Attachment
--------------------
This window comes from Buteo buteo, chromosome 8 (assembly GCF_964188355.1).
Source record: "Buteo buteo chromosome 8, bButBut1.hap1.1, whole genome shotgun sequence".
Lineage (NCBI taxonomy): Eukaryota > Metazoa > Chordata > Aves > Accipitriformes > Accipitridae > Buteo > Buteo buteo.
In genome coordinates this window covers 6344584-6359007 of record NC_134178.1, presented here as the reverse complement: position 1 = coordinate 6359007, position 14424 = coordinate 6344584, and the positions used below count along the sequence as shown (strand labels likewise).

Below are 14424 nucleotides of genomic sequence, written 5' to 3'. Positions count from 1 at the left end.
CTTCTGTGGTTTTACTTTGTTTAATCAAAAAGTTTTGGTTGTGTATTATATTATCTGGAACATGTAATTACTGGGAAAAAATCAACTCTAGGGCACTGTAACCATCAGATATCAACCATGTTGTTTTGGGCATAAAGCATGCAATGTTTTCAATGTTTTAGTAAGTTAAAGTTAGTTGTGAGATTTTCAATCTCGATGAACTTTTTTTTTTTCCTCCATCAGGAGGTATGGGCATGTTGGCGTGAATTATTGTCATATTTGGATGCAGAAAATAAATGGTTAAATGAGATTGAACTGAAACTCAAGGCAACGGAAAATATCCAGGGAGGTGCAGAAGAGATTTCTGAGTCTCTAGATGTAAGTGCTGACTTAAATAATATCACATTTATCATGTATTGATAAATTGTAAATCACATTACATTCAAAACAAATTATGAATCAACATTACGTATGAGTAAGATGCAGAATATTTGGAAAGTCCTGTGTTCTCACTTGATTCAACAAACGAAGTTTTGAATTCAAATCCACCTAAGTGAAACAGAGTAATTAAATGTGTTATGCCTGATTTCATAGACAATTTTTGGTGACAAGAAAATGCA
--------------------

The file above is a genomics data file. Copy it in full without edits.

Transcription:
This window comes from Buteo buteo, chromosome 8 (assembly GCF_964188355.1).
Source record: "Buteo buteo chromosome 8, bButBut1.hap1.1, whole genome shotgun sequence".
Lineage (NCBI taxonomy): Eukaryota > Metazoa > Chordata > Aves > Accipitriformes > Accipitridae > Buteo > Buteo buteo.
In genome coordinates this window covers 6344584-6359007 of record NC_134178.1, presented here as the reverse complement: position 1 = coordinate 6359007, position 14424 = coordinate 6344584, and the positions used below count along the sequence as shown (strand labels likewise).

Below are 14424 nucleotides of genomic sequence, written 5' to 3'. Positions count from 1 at the left end.
CTTCTGTGGTTTTACTTTGTTTAATCAAAAAGTTTTGGTTGTGTATTATATTATCTGGAACATGTAATTACTGGGAAAAAATCAACTCTAGGGCACTGTAACCATCAGATATCAACCATGTTGTTTTGGGCATAAAGCATGCAATGTTTTCAATGTTTTAGTAAGTTAAAGTTAGTTGTGAGATTTTCAATCTCGATGAACTTTTTTTTTTTCCTCCATCAGGAGGTATGGGCATGTTGGCGTGAATTATTGTCATATTTGGATGCAGAAAATAAATGGTTAAATGAGATTGAACTGAAACTCAAGGCAACGGAAAATATCCAGGGAGGTGCAGAAGAGATTTCTGAGTCTCTAGATGTAAGTGCTGACTTAAATAATATCACATTTATCATGTATTGATAAATTGTAAATCACATTACATTCAAAACAAATTATGAATCAACATTACGTATGAGTAAGATGCAGAATATTTGGAAAGTCCTGTGTTCTCACTTGATTCAACAAACGAAGTTTTGAATTCAAATCCACCTAAGTGAAACAGAGTAATTAAATGTGTTATGCCTGATTTCATAGACAATTTTTGGTGACAAGAAAATGCA